Shay Given says Ireland fans will need to be patient as new senior team manager Stephen Kenny attempts to revolutionise the way the Republic of Ireland play.
And while Given has backed Kenny to be a success with the national team, he feels that the succession plan agreed in 2018 was "wrong from day one" and was unfair on Mick McCarthy.
Given is a bystander to events with the national team now.
His day job is as goalkeeping coach with Derby County.
However, the Donegal man is hopeful that a return to action in the Premier League could be followed by a resumption in the second tier.
"It's frustrating, it's been a long few weeks, in the Championship. We are governed by what the Premier League do as if they can restart, they will be looking at the Championship games to follow what the Premier League do," Given told Sunday Sport on RTE.
He is eager to see how Ireland shape up under Kenny.
"I definitely think he can be successful and I am looking forward to seeing how he sets his teams up. He has said he wants to play football and that's exciting for me," Given said.
"We have a lot of quality players in the Irish squad, players who look to play from the back, who look to get on the ball in dangerous areas and look to play under pressure and not launch it to look for a breaking ball with a bit of luck.
"There's a structure to Stephen Kenny's teams in how they play and that's quite refreshing. I do believe we have the quality of players who can do that.
"We have some great players and with his guidance, we want to see them playing nice football and the bottom line is you want to see us qualify for major tournaments.
"Stephen's teams like to play football. That's the way the game has moved on, we all need to get behind that. At times the crowd will have to be patient, the Irish fans have not been used to that over the years.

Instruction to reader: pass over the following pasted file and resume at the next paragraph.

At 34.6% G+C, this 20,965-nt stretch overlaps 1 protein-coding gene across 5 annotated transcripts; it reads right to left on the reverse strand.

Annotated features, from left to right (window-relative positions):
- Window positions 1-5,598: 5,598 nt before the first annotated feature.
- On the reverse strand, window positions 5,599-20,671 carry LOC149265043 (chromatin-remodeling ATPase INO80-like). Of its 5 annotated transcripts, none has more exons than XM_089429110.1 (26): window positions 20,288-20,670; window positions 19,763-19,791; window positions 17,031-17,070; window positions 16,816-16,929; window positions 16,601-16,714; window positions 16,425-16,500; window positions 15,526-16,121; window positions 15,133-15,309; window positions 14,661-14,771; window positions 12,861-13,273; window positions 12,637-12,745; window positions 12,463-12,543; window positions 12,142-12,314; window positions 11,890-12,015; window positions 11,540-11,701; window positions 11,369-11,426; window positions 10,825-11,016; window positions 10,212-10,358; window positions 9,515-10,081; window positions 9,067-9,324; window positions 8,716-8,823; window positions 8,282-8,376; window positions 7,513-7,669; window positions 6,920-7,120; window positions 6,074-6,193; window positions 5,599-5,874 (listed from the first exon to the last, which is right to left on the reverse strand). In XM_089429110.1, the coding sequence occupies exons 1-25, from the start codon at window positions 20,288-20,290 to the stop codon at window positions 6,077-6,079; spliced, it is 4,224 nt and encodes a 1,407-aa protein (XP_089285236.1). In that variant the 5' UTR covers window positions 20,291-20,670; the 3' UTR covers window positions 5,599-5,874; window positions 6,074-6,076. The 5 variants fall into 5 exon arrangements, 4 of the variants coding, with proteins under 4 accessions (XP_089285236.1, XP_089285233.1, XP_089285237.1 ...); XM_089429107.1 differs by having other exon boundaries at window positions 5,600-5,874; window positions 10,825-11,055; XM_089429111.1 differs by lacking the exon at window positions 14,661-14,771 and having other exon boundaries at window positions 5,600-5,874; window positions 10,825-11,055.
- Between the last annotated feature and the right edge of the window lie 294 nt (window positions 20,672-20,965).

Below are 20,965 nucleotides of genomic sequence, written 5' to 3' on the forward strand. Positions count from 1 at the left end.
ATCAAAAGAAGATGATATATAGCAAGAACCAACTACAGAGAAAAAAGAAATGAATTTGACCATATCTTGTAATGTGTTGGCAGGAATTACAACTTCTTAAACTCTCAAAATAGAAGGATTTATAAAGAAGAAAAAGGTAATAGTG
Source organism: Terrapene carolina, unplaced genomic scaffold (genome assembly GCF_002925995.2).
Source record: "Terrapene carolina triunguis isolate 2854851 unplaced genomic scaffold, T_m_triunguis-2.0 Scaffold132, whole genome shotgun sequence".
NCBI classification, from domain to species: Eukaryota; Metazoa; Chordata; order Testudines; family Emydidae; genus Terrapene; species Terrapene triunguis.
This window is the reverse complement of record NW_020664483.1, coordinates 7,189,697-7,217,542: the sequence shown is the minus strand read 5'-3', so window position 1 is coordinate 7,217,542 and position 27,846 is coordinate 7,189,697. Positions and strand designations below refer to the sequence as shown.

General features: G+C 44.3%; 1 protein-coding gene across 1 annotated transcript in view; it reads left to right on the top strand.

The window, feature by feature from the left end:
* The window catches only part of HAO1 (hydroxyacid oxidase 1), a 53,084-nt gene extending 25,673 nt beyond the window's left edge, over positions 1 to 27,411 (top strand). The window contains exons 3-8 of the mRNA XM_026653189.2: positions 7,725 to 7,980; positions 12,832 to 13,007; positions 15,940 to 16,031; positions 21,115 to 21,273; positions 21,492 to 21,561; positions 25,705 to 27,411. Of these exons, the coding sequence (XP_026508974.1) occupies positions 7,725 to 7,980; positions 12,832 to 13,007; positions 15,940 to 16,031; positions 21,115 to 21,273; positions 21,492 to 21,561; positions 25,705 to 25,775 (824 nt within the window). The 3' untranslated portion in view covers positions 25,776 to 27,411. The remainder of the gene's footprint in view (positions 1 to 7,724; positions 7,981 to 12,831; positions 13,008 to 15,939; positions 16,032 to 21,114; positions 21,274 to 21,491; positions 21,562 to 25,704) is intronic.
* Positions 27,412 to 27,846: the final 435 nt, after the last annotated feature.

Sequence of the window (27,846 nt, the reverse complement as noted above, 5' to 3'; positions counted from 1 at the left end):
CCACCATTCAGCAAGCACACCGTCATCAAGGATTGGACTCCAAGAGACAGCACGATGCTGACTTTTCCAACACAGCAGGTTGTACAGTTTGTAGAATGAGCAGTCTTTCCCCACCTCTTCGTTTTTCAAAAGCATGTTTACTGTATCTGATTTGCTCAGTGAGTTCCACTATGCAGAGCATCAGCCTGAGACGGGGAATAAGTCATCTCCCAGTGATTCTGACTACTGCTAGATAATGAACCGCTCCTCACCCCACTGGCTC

"Stephen knows he needs to get results, like any manager. People judge you on results but he won't sway from how he wants to set up and play.
"The fans may be asking 'why didn't we launch it into the box instead of going back to the keeper' but for any footballer the best feeling is when you have the ball, the worst feeling is when you don't have it and are chasing it."
Given was handed his senior debut as a 19-year-old by McCarthy and he feels his first international manager was let down by the FAI.
"I don't think it was great from day one, giving Mick a two-year contract and having the guy after him ready to step into the job.
"I don't think that was done right," Given admitted.
"Say Mick qualified for the Euros and went to the semi-final as Wales did, had the freedom of Ireland, and then you go 'Thanks Mick, see you later, Stephen Kenny, you are in'.
"I don't think from the start it was a good set-up. Mick should have been told, here's a contract for two years or four years, see what you can do. If you do well we might extend it, if you don't then Stephen is waiting. It was strange from day one that Stephen was waiting to take over.
"A new manager is coming in and you have to feel for Mick. He had to leave with Covid-19, the FAI were forced into a corner. I think Mick will feel hard done by as he wanted to go to the Euros but they made the decision and we have to get behind Stephen, his staff and players and try to qualify.
"Any manager who sets up his team gets automatic respect. Brian Kerr or Stephen Kenny or Mick McCarthy or Trapattoni, whoever the manager is, they are the manager of our country and we have to get behind that person and support them.
"We need to get behind Stephen, his staff and his players. Hopefully we can qualify by playing good football," added Given, who has backed the CareGiven scheme (@care_given) which is raising funds to provide PPE for frontline staff in the NHS in the UK.